Move Like Water | Music | Salt Lake City Weekly

Move Like Water 

Marqueza's Salty finds a flow in the emotions of a chaotic time.

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  • Patricia Campos

Anyone familiar with SLC's local artist Marqueza knows that the artist deals indiscriminately in emotion—from anger, to romance, to sorrow, Marqueza mines it all for truth, seeking the open air of peace. On their first release, Orbit Pluto, Marqueza explored queerness, desire and belonging through homemade interstellar beats and lyrics informed by many aspects of their life, including their Japanese-Venezuelan identity. With the release of this July's shorter but more sonically rich album Salty, Marqueza follows the same searching path—one that's seeking honesty.

And they don't just mean honesty within themselves, but honesty within the tumultuous world outside of their own head. "I'm very much affected by what's going on around me," they say, "not just in my personal life, [but] in my community, in the world as a whole. I've always been overwhelmed by my feelings and my emotions, and dealing with things like racism and homophobia and ableism and all the things that come along with a society that's built on white supremacy and colonialism." For Marqueza, these feelings make it hard to turn to music, even as it's a constant tool for crafting comfort and facilitating connection to their own truth, as well as that of their community.

Marqueza identifies this summer's chaotic activity as a traumatic time for that community, and so they chose to post activism resources rather than promote Salty, identifying the need for platforms like theirs to be used to help people like protesters stay safe. But the album itself can also serve those who are struggling through this moment. "What I want to give with my art is some kind of healing and affirmation, and that's a huge part of the human experience I think, especially when it comes to trauma," they say. On the closing track "Even the Sky Is Crying," the steely-synthed song burns slowly as Marqueza paints a picture based on a memory of protesters marching through pouring rain, while the phrase "justice is love" echoes through the song—a reference to the bell hooks book All About Love.

Marqueza's ode to the protesters' anger is a reflection of their own experiences with injustice and pain. Weary anger shows up in "East Temple," the song a reference to all the scars left behind by growing up in circles of Mormon oppression. But even within that strife-ridden song, Marqueza still finds time to quip in a smirking aside, "Nothing straight about me, I'm a Pisces." The water sign is known as the most sensitive in the zodiac, but Marqueza's alignment there makes it worth mentioning that it's also the most emotionally adaptable and sympathetic, too. Just as Pisceans are deeply introspective, they're also deeply invested in the people around them—qualities that show up all over Marqueza's lyrics in Salty.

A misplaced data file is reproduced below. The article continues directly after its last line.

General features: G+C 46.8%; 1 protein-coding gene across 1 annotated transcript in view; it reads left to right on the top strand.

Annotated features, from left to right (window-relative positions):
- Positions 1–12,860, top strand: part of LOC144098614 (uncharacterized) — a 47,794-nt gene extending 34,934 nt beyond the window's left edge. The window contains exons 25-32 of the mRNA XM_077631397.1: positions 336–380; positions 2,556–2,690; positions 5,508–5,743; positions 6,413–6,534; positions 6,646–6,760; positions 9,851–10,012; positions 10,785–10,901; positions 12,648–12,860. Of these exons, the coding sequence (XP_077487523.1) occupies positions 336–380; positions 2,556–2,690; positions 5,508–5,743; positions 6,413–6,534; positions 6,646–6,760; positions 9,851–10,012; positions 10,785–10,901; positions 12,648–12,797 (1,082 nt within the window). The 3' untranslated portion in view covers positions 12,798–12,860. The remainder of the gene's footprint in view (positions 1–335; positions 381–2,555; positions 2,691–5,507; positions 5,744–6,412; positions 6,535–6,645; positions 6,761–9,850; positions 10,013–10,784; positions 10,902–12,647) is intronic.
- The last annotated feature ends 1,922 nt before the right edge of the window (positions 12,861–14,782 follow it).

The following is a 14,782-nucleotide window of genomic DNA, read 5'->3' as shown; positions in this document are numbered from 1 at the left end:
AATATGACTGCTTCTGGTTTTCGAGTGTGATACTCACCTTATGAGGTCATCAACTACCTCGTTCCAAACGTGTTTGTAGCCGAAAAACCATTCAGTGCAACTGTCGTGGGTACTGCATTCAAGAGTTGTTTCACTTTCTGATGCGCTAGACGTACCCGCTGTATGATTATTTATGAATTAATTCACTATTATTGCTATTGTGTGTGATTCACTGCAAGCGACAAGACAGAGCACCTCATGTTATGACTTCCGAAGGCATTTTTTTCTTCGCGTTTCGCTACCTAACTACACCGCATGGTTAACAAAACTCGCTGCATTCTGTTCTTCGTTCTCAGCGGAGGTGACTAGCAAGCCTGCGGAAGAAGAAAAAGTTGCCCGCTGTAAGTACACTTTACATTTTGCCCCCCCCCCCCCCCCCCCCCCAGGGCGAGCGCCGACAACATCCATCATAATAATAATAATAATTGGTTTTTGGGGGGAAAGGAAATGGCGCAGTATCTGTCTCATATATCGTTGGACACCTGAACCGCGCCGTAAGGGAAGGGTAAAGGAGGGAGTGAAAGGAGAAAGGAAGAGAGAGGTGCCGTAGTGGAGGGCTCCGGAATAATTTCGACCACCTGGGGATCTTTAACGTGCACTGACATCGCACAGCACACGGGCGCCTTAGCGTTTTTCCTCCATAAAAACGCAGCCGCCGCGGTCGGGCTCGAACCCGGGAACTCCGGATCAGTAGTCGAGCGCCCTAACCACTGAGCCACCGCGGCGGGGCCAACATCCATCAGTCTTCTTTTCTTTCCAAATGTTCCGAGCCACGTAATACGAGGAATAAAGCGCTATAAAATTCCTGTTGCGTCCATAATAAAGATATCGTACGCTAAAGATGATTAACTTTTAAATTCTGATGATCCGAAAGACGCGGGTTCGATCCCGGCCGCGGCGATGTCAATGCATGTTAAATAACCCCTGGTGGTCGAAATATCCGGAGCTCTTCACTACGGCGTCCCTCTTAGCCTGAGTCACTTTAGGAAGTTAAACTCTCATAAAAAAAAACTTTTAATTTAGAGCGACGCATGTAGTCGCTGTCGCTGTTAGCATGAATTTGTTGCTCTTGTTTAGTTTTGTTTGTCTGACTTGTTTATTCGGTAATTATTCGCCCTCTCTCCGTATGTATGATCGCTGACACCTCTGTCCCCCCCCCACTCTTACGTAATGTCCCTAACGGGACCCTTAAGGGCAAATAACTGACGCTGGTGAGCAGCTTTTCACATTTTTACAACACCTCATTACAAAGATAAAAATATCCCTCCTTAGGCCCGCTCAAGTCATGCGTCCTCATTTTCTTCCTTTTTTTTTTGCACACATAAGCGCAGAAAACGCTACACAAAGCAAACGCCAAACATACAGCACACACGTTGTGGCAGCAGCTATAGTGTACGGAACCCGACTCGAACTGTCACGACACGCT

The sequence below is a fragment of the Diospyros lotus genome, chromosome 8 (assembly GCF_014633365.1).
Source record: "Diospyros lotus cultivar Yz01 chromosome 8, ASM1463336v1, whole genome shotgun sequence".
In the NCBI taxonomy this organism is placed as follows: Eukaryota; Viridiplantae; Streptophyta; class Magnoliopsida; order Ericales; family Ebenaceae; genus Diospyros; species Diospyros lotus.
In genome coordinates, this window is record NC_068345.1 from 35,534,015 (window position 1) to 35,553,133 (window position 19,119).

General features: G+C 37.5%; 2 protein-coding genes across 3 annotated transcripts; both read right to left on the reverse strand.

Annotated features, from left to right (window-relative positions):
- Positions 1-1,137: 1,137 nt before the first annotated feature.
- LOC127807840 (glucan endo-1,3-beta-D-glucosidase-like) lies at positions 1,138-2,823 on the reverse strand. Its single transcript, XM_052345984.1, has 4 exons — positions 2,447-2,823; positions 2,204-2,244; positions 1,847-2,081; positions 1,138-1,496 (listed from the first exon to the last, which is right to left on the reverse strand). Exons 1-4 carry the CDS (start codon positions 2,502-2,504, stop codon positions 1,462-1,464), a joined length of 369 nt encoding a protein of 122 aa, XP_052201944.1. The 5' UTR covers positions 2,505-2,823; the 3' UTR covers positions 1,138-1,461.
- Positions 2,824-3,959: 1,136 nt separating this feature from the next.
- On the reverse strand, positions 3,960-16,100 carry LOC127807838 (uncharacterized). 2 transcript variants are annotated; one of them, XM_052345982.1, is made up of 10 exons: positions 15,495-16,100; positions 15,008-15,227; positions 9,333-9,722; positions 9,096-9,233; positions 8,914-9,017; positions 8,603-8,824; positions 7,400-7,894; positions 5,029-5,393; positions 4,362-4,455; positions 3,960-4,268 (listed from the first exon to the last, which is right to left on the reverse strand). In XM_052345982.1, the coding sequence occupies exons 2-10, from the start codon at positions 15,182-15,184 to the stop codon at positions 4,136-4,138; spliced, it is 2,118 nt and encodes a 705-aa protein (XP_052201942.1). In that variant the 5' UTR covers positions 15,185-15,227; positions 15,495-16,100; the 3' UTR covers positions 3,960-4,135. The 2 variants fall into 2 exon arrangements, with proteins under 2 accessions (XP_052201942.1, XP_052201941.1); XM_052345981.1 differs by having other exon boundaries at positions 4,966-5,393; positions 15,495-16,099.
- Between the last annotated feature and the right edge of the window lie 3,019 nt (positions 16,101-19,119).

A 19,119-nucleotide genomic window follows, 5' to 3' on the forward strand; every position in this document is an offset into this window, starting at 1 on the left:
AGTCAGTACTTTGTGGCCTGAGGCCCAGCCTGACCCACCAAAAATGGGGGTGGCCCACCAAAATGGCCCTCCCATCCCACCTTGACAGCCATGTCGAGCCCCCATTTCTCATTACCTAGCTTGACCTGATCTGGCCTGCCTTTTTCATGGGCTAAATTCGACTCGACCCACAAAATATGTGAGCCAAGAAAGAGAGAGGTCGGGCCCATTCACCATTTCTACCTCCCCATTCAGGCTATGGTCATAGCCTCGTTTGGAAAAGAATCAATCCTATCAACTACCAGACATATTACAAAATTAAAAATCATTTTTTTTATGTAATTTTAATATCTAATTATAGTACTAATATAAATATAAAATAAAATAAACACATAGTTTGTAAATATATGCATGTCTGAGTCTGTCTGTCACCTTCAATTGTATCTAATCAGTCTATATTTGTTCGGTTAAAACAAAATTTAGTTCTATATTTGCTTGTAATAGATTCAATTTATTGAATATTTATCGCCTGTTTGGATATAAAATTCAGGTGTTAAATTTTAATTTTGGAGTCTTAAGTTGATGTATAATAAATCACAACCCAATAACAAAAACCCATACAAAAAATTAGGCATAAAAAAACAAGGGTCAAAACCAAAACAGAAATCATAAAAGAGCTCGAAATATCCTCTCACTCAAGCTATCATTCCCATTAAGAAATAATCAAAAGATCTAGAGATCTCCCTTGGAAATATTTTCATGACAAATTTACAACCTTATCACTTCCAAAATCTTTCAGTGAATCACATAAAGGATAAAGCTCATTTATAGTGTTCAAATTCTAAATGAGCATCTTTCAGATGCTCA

And where Orbit Pluto moved like shifting constellations, Salty contains all the changing flow of bodies of water, something that was picked up on by local artists recently when Marqueza collaborated with Craft Lake City for their series of rotating public art installations, Celebration of the Hand. Marqueza made sure that if Salty was going to be the subject of the community project, local artists of color and indigenous artists should be given the first opportunity to interpret it. That decision resulted in a diverse group of artists who, despite not being able to collaborate with one another, created a cohesive end result with their individual pieces. Opening track "801" was interpreted by the indigenous artist Jessica Wiarda, and Marqueza says, "They said when they first heard the song that it reminded them of water, and that there was movement that was just wavy, and that's something that multiple artists said to me about my [songs]. It's just cool to hear that because I see that reflected in the pieces, like water was an element in all of them."

The way the songs shift, too is fluid. Light-hearted sensuality on the flirtatious "Chimera" is followed by soft sorrow on "Lush Life," where Marqueza wishes to be washed away by a river to a freer life. Unexpected turns meet noticeable depth of production, owing to Marqueza's newly-minted mixing skills, which on top of solo production and writing granted more independent creativity than ever. "There's more audacity in Salty," they say. "I took more risks and didn't censor myself in any way, and I kind of want to continue on that trajectory."

But even while embracing this path, Marqueza explains that uncertainty still persisted: "I think every artist might have this weird moment where when they hear their own stuff it's hard to know what's holding it all together. Salty to me felt kind of like a messy mixtape of songs... some of the songs I started over a year ago; one of them I wrote within two weeks of that exhibition, the last one."

But within the watery interpretations of Celebration of the Hand, Marqueza saw a reflection of their values, and Salty came together. "That's affirming as an artist, but as a person, it means I am being honest and I'm always trying to get that across because that's kind of how I feel like I move through the world, too—like water. It's chaotic, but it's always gonna keep flowing. I think there's a healing element to listening to something like that."

Listen to Salty on all streaming platforms, find links to buy at, and find updates on all things Marqueza @marina.marqueza on Instagram.

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Erin Moore

Erin Moore

Erin Moore is City Weekly's music editor. Email tips to:

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